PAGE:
A few months ago while working at a client's office downtown, I used to go for walks at lunch to explore the neighborhood and one day stumbled across Mary Bartelme Park. Located just west of the loop it's a wonderful park with a playground, dog play area, and on the west end, a very interesting piece of art. A series of five steel or aluminum archways at various angles stand about 12 ft square, and are equipped with nozzles that spray a fine mist of water to cool off patrons during the hot Chicago summers. While there I snapped a few photos with my iPhone and told myself to come back at some point to shoot with my SLR. A few nights ago I finally got the chance.
As I always say preparation goes a long way so I wanted to get there before sundown to set everything up and make sure I had my composition locked in. I wanted to shoot very low to exaggerate the angles of the arches, so I set my Manfrotto as low as it would go with the neck flipped at a 90 degree angle, the bottom of the camera only a few inches off the pavement.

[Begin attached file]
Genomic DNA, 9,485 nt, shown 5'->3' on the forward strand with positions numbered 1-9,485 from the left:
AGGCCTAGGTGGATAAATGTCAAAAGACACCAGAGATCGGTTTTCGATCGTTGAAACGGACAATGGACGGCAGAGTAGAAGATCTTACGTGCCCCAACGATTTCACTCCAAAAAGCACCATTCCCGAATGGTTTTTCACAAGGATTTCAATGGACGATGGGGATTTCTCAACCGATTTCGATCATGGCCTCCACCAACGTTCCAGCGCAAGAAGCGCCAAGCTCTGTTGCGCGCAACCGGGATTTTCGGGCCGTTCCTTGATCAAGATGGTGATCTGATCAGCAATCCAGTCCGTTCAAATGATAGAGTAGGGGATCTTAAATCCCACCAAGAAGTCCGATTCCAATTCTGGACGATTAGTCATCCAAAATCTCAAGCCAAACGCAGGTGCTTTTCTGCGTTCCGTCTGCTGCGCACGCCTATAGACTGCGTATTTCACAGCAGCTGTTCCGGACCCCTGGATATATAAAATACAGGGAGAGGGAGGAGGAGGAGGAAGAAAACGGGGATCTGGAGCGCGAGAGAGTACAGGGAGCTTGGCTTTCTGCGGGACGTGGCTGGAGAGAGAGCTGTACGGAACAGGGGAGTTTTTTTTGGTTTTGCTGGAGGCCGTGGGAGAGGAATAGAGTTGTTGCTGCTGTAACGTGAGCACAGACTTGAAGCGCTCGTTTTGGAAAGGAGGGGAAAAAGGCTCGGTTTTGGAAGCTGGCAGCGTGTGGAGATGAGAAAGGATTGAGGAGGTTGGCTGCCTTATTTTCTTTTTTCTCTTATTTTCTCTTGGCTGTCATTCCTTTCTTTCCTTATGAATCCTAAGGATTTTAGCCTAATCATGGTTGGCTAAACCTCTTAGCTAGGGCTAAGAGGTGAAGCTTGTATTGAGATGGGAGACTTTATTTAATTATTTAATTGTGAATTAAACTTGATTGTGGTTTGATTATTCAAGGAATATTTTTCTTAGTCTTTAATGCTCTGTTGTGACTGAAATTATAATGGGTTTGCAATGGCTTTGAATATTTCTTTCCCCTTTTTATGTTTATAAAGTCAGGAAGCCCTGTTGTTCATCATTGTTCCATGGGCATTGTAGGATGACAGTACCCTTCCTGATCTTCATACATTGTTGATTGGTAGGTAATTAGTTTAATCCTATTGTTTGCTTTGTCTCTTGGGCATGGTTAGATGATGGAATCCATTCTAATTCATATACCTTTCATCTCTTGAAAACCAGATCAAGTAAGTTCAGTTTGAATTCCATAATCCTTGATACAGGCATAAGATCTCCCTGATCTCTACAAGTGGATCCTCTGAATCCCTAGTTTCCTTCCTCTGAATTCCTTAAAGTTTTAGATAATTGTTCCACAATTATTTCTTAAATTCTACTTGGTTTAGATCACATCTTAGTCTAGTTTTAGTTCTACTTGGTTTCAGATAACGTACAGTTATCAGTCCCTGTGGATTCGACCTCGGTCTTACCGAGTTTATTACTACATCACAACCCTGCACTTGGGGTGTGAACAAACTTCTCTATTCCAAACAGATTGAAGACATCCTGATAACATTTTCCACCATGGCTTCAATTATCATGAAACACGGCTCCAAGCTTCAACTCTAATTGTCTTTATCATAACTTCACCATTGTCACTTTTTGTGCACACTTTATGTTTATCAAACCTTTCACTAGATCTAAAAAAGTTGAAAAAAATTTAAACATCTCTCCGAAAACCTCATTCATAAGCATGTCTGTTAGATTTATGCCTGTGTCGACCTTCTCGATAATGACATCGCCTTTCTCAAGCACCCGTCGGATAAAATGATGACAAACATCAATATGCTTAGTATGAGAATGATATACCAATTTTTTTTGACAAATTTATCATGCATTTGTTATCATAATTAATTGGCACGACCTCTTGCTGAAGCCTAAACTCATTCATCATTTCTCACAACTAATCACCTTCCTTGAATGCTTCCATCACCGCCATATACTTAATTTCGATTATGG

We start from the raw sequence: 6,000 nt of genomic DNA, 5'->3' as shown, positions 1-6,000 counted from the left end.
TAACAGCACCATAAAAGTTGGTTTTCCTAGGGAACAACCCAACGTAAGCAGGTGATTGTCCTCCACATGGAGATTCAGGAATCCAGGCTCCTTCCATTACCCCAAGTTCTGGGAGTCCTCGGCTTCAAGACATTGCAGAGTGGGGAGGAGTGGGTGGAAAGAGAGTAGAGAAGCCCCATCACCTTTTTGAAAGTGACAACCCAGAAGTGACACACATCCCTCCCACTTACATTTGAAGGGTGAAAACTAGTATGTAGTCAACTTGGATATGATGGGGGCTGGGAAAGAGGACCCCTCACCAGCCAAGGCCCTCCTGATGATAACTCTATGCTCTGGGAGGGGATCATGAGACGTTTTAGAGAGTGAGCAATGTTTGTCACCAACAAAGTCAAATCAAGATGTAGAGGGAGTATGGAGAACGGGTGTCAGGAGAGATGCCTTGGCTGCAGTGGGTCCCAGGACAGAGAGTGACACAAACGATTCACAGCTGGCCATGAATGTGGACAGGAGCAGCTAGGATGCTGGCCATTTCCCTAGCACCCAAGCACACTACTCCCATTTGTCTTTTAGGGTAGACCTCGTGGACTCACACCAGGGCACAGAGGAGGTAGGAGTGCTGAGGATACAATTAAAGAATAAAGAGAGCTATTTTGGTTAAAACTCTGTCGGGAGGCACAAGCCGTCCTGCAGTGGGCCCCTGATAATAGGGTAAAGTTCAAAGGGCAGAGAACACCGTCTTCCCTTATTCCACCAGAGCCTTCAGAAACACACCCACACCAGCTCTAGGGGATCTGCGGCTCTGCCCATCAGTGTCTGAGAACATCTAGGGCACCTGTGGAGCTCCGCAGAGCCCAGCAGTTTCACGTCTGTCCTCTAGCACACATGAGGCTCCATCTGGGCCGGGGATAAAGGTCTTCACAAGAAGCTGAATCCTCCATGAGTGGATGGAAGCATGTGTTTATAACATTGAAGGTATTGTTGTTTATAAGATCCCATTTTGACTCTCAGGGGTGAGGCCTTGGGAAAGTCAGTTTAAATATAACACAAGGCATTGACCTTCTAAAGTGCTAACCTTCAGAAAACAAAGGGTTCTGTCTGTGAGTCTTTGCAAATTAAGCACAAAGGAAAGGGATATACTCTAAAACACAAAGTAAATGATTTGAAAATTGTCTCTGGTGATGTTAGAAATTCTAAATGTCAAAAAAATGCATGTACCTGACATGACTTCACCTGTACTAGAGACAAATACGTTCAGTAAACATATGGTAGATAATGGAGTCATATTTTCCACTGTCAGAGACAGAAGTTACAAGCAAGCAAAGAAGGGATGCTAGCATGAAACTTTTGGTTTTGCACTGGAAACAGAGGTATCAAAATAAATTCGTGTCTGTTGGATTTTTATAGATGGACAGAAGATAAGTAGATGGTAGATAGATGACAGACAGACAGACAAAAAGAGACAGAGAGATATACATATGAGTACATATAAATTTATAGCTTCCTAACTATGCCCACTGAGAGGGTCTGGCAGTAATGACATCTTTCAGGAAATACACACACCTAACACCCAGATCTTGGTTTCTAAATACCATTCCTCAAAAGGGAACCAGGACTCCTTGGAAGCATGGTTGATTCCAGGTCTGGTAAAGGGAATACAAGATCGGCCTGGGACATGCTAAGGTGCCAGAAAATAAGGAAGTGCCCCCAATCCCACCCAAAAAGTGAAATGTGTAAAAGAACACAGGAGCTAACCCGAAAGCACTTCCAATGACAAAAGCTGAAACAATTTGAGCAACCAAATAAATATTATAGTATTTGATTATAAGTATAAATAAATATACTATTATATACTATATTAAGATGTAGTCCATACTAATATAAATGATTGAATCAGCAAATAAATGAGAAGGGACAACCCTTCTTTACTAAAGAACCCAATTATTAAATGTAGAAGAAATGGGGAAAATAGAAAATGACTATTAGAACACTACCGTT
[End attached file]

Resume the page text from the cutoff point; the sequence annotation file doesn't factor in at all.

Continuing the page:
As the sun finally settled below the horizon and the lights came up, the sky faded to a beautiful purple blue hue with a touch of pink to the south. The ideal lighting was only around for about fifteen to twenty minutes so I knew I had to get something relatively quickly. I loved the colors of the shots I was taking, but it was really lacking something. I had expected the water to be misting from the arches, however when anyone tried to turn it on nothing happened. I'm not sure where the idea came from, but I thought this would be the perfect opportunity to try some light painting - problem was I don't carry a flashlight in my day pack. Undeterred, I set the camera to a 10 second timer, turned on my iPhone flashlight, and proceeded to walk back and forth waiving it with the flashlight towards the camera. My first exposure was just arcs headed from back to front - not as dramatic as I was hoping for, but the light was showing up crystal clear. I fired off another ten exposures or so, wildly waving my arm and running back and forth each time (what a workout). I eventually got exactly what I wanted - windmilling the phone like Pete Townshend while slowly walking towards the camera created this weeks photo. Probably the most unique and fun photo I have ever taken.